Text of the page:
Meditation and prayer may be one and the same or two quite separate entities.  What Paul describes with the words I’ve just read is meditation as prayer.  I want to convey something to God, but I know that my words are woefully inadequate.  I rely on God to grasp what I desperately want to get across, and Paul says that’s what God does.
There’s also meditation that isn’t prayer.  I start with an open heart and an open mind.  I have no pressing issue I trust God to pick up on.  My mind goes where it will.  Now and again, unintended prayer may occur, but meditation can up thoroughly non-spiritual and still be entirely worthwhile.
Mindfulness may be akin to meditation that isn’t prayer, but mindfulness is rarely prayer unless it’s an indirect prayer profoundly giving thanks to God for life.  In mindfulness, at which I am a poor practitioner, I concentrate on each breath I take and gently push away thoughts that come into my mind.  Mindfulness is about the title of a book dear friends gave me years ago, The Precious Present.  I concentrate on my breathing–each act of inhaling, each act of exhaling.  That’s why I said it could be an indirect prayer of giving thanks for life; to the way some people think, God is Life or the Life Force.  No requests are made of God, and there is no sense of opening up for God to take hold of those deep down thoughts that are too heavy or too profound for words.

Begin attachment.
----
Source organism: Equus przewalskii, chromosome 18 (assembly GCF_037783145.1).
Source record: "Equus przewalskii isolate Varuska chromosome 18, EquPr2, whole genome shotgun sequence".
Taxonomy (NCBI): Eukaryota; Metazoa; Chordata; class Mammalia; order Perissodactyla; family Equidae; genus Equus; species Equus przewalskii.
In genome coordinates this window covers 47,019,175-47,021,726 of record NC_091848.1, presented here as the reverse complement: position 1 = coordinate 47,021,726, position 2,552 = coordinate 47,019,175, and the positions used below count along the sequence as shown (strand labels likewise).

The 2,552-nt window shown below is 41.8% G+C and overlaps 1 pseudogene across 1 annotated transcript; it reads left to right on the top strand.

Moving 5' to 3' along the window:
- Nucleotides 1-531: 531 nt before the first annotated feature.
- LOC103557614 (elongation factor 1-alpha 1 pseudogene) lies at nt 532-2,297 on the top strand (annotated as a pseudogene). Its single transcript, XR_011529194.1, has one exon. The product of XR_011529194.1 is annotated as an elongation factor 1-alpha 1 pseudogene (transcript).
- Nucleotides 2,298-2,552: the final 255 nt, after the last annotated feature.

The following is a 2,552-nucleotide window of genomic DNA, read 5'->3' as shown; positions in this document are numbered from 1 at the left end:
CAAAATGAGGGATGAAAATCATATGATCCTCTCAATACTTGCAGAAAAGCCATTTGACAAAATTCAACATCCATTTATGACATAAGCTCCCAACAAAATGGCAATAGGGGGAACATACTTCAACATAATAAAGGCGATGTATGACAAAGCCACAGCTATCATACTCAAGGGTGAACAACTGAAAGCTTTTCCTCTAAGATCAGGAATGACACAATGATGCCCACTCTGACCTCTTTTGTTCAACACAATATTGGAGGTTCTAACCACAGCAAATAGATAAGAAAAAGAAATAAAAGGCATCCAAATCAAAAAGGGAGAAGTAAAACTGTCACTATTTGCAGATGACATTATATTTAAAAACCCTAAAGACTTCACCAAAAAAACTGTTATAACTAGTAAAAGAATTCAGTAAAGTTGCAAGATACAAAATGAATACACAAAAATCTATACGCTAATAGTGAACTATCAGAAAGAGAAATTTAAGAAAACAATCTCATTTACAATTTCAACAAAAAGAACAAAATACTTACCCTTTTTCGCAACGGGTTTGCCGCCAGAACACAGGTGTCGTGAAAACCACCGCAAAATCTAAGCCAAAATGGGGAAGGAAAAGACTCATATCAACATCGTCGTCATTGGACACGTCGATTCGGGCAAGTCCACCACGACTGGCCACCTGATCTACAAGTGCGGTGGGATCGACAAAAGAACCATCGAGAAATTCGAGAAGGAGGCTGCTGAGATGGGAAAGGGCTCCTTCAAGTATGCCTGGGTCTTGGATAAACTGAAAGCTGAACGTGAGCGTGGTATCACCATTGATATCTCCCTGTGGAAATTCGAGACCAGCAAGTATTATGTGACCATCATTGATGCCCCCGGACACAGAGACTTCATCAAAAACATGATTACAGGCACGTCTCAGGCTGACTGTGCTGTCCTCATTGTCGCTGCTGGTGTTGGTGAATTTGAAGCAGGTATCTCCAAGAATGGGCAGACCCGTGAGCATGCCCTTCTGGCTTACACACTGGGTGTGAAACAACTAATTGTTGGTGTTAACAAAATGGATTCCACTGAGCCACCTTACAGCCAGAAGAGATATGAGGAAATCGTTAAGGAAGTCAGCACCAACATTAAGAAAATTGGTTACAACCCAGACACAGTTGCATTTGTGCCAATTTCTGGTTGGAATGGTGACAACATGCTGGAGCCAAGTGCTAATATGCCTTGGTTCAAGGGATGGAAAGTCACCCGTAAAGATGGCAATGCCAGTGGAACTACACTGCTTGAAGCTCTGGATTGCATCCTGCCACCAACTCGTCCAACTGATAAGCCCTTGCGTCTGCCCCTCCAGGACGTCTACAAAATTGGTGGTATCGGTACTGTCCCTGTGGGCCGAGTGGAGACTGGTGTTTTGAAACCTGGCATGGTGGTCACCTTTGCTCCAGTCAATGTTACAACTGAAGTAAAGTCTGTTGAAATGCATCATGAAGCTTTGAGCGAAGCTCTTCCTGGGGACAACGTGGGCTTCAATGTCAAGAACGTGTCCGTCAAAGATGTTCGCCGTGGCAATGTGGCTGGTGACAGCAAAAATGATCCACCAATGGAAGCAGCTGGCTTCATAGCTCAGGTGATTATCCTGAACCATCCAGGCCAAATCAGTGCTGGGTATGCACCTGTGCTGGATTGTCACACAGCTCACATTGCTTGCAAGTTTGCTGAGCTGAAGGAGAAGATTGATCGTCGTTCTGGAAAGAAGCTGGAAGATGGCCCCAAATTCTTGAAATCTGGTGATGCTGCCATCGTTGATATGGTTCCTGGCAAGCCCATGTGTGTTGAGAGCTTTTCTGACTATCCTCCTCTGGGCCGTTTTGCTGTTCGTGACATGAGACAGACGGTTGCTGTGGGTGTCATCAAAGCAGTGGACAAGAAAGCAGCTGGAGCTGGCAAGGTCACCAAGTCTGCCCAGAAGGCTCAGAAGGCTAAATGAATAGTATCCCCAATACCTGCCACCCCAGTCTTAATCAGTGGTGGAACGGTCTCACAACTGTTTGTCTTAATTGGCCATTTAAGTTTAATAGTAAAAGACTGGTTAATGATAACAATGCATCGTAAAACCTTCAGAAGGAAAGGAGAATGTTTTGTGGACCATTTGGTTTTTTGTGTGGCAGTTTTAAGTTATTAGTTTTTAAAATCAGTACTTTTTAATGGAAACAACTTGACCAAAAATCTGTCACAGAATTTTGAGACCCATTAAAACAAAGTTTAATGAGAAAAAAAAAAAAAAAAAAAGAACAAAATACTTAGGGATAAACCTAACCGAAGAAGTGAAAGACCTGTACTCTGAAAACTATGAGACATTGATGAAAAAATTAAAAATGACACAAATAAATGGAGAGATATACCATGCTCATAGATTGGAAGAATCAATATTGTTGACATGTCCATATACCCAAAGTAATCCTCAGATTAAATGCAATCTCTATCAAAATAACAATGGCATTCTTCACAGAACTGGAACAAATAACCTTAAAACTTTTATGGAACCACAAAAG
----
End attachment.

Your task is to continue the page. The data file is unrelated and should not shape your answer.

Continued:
Mindfulness is a stress reduction technique, which may lead to all sorts of other benefits; but that’s what it’s about.  It may be a part of our spiritual practice because if we are stressed and preoccupied we may not be able to pray or to concentrate on living out God’s love as Jesus did.